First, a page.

In 1887, John Bartholomew's Gazetteer of the British Isles described Renfrewshire like this:
Renfrewshire, maritime co., in SW. of Scotland, bounded N. by the river Clyde and Dumbartonshire, E. by Lanarkshire, S. by Ayrshire, and W. by the Firth of Clyde; greatest length, NW. and SE., 31 miles; greatest breadth, NE. and SW., 14 miles; area, 150,785 ac., pop. 263,374. The principal streams, all flowing to the Clyde, are the Black Cart, the White Cart, and the Gryde. The surface in the S. and SW. parts of the co. is hilly, and somewhat bleak and moorish; it thence undulates to the banks of the Clyde, along which there is some rich and lowlying land. ...
(For agricultural statistics, see Appendix.) Coal, ironstone, and lime-stone are abundant; copper ore occurs near Gourock and Lochwinnoch. The principal industries, besides mining and agriculture, are the mfr. of cotton and thread, sugar-refining, and shipbuilding. The co. comprises 20 pars, with parts of 4 others, the parl. and police burghs of Greenock (1 member), Paisley (1 member), and Port Glasgow and Renfrew (part of the Kilmarnock Burghs), the police burghs (suburban of Glasgow) of Crossbill, Kinning Park, Pollokshields, and Pollokshields East, and the police burghs of Gourock, Johnstone, and Pollokshaws. For parliamentary purposes the co. is divided into 2 divisions - viz., Eastern and Western - each returning 1 member. The representation of the county was increased from 1 to 2 members in 1885.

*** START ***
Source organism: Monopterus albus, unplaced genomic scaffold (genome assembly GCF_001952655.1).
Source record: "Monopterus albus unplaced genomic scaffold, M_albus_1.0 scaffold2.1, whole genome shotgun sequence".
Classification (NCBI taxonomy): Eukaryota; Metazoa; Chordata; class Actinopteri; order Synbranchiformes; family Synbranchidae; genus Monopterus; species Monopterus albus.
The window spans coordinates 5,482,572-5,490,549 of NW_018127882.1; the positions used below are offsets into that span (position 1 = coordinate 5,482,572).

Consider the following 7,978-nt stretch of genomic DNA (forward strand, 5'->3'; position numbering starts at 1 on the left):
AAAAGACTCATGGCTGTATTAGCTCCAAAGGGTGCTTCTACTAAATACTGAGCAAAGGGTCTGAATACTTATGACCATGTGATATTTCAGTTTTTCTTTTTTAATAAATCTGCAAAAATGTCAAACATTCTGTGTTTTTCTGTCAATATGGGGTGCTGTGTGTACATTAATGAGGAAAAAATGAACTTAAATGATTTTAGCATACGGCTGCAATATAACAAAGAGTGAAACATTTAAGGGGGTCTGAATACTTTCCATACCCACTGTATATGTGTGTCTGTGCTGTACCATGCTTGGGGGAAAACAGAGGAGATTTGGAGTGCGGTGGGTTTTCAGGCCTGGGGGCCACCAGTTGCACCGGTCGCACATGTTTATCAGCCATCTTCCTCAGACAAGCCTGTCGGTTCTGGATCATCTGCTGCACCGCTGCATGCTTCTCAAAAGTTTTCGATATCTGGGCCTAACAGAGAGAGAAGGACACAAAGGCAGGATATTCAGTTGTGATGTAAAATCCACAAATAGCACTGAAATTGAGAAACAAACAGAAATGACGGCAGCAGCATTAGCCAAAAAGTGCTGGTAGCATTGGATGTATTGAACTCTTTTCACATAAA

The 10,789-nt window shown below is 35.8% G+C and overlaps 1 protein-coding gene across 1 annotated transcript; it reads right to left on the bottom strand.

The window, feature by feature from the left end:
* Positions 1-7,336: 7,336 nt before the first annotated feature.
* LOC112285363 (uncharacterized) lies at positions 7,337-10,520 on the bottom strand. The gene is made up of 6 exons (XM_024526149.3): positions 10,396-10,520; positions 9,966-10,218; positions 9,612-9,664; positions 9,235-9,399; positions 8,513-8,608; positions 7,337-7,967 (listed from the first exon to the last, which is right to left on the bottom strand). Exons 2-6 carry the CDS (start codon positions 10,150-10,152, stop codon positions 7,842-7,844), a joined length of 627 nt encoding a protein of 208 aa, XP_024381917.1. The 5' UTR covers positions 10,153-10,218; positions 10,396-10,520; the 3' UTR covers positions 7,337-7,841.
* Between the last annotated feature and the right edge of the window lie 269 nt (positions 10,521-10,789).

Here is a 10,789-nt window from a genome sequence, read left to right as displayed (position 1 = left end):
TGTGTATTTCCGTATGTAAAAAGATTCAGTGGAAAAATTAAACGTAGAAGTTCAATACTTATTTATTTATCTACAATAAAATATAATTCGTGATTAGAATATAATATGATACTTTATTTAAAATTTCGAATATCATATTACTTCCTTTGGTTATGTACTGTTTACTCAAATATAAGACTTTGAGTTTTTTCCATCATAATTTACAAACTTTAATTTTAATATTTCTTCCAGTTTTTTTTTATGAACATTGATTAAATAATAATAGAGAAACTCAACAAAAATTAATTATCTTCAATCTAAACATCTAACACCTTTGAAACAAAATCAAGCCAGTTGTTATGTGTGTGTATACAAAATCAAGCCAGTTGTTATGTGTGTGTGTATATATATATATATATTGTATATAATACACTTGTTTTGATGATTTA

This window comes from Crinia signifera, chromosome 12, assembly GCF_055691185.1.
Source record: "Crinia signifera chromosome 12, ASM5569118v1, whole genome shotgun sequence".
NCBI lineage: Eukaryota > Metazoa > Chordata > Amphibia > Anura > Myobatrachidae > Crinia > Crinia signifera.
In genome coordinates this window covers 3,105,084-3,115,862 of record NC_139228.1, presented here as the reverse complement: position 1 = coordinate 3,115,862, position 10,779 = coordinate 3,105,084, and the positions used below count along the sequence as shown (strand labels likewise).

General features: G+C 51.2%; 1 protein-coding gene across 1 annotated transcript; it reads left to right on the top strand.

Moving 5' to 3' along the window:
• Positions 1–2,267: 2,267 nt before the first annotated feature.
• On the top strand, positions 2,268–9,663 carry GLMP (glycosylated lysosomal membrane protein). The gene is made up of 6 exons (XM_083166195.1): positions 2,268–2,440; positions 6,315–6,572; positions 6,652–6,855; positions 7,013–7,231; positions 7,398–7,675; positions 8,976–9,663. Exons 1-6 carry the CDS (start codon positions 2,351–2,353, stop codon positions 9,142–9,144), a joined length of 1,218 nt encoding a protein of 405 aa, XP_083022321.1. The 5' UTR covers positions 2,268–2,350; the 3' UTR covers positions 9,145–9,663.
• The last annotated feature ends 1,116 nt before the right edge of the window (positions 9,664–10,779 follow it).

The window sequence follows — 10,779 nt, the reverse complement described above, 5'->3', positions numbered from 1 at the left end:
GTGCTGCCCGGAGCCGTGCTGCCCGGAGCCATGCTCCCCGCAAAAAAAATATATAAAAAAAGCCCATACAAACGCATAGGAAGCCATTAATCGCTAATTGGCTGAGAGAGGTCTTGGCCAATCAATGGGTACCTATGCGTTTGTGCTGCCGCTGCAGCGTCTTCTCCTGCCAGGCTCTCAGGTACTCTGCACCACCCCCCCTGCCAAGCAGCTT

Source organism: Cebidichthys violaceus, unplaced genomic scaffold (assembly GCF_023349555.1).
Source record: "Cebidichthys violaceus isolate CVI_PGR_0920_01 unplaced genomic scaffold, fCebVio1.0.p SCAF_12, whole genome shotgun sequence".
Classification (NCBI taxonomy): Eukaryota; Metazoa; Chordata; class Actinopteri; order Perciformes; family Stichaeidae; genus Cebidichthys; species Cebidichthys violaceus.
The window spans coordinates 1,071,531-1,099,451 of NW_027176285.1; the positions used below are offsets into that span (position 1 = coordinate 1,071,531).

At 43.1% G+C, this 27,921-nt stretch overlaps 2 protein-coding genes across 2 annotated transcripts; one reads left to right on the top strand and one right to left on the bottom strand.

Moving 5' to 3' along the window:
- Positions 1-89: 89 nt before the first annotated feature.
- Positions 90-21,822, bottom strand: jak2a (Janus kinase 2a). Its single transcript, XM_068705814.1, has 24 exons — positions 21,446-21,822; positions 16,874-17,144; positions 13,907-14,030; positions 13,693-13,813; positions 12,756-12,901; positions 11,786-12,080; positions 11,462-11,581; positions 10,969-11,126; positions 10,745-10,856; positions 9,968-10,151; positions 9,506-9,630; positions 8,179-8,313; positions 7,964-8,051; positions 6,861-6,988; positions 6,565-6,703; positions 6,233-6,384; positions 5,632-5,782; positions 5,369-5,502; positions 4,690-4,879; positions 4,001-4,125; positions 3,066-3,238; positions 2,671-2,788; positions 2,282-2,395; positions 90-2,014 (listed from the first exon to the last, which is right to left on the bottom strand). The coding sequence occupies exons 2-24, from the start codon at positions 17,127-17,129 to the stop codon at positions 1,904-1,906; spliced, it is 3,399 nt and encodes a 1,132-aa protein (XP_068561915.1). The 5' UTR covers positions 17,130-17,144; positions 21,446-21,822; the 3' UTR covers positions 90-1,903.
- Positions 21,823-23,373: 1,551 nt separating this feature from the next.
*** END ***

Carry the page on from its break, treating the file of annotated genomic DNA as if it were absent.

For an overview of how the county has changed, please see our redistricted information for the modern of Renfrewshire -- but you should check this covers the area you are interested in.
GB Historical GIS / University of Portsmouth, History of Renfrewshire | Map and description for the county, A Vision of Britain through Time.
Date accessed: 23rd May 2013
Click here for more detailed advice on finding places within A Vision of Britain through Time, and maybe some references to other places called "Renfrewshire".